Gold Rush - Refined Almond Rochers
An elegant take on almond rochers
Published: June 26th, 2020 | Last Updated: July 24th, 2021
Almond rochers are a delicious and easy-to-make chocolate treat normally characterised by their rough appearance. They are nutty and have a satisfying crunch. Almond rochers are a great treat to make especially for those getting started into chocolate tempering.
This recipe is a different take on almond rochers to bring some extra finesse to the normally rustic treat. It’s arguably easier to make since instead of shaping each rocher individually, we use a mould to achieve a shiny and smooth texture. This recipe is perfect for gifts and is a definite crowd pleaser for a special occasion like for a Christmas dessert platter.
- 70g slivered almonds
- Gold lustre powder (optional)
- 300g couverture dark chocolate, chopped or in small pieces
Makes enough for 40 3cm diameter semisphere pieces. Each piece is about 8g each (2g almond 6g chocolate).
- 40 cavity 3cm diameter semisphere/half sphere polycarbonate chocolate mould (we use CW2022). Silicone moulds will also work but will have less shine
- Thermometer for tempering the chocolate. We use an infrared thermometer to keep it clean.
For those who have made these before and looking for a quick reference or those with a lot of chocolate experience.
- Bake the slivered almonds at 150°C for 15 minutes or until browned. Cool.
- Coat the almonds with gold luster powder.
- Fill each mould cavity about halfway with almonds.
- Temper the chocolate.
- Top up each cavity with the tempered chocolate.
- Once set, demould.
Notes and Painpoints
- If the room is too hot, the chocolate may not set properly. It may also be difficult cooling the chocolate during tempering. We recommend the room to be cooler than 20°C.
- Make sure to follow the order of the recipe and prepare the moulds with the almonds before tempering the chocolate. The chocolate needs to be fluid enough to fill in the crevices of the almonds and top up the mould elegantly. Once the chocolate is tempered, it will begin to set and so you will need to work quickly at this stage.
1. Toast the almonds
Bake the slivered almonds in the oven at 150°C for 10-20 minutes, stirring every 5 minutes until fragrant and browned.
Allow the slivered almonds to cool completely.
2. Colour the almonds (optional)
Add almonds to a ziplock bag. Add the gold lustre powder a little at a time.
Seal and shake the bag until all the almonds are evenly coated, adding more gold powder if necessary.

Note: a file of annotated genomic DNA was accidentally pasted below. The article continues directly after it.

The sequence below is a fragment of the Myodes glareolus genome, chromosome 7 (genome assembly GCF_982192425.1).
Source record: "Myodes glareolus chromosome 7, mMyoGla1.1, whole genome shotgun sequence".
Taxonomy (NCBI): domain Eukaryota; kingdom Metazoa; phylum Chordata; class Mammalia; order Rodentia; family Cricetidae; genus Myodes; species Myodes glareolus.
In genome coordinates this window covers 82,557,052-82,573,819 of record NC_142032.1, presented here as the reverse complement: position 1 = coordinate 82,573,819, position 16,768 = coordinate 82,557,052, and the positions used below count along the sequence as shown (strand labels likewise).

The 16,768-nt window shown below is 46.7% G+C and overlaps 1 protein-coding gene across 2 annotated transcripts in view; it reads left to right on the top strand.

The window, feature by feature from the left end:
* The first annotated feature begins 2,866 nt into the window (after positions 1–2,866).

3. Prepare the mould
Fill each cavity of the semi sphere mould about halfway with the golden slivered almonds.
Don’t add too much or else the chocolate won’t be able to fill enough of the cavity and it won’t hold. Make sure the almonds do not exceed the top of the cavity.
4. Temper the chocolate
Melt 250g of the chocolate in a plastic bowl in small bursts in the microwave until it reaches 45°C being careful to not exceed 50°C. Start off with 20 seconds bursts and stir well in between each burst using a silicone spatula. Once it reaches 38°C, start using shorter 10 or 5 second bursts until the chocolate finally reaches 45°C. The mixture should be liquid and glossy.
Add the remaining 50g chocolate and stir until all the pieces are melted, and the mixture reaches 31-32°C. Once the chocolate has reached this temperature, it should be tempered. You can test that it is tempered correctly by dipping the tip of a knife in the chocolate, tapping off the excess and observing whether the chocolate sets. If tempered correctly, it should begin to set in about 1 minute.
Once tempered, working quickly, transfer the tempered chocolate to a piping bag. Cut a 3-5mm hole in the tip of the piping bag.
5. Fill the mould
Working quickly, pipe the tempered chocolate over the slivered almonds to top up each cavity. Try to fill each cavity just enough so that just reaches the top.
Tap the mould slightly to flatten the chocolate. Do not tap too aggressively or else the slivered almonds may dislodge.
Allow the chocolate to set at room temperature (the room should ideally be colder than 20°C).
6. Demould the rochers
Once the chocolates are completely set, they will have contracted away from the mould. Demould the chocolates by tapping the mould upside down on a hard surface. Avoid rapid tapping to avoid the risk of crushing the rochers as they are demoulded.
Store the rochers in a cool, dark and dry place in an airtight container. Do not refrigerate.
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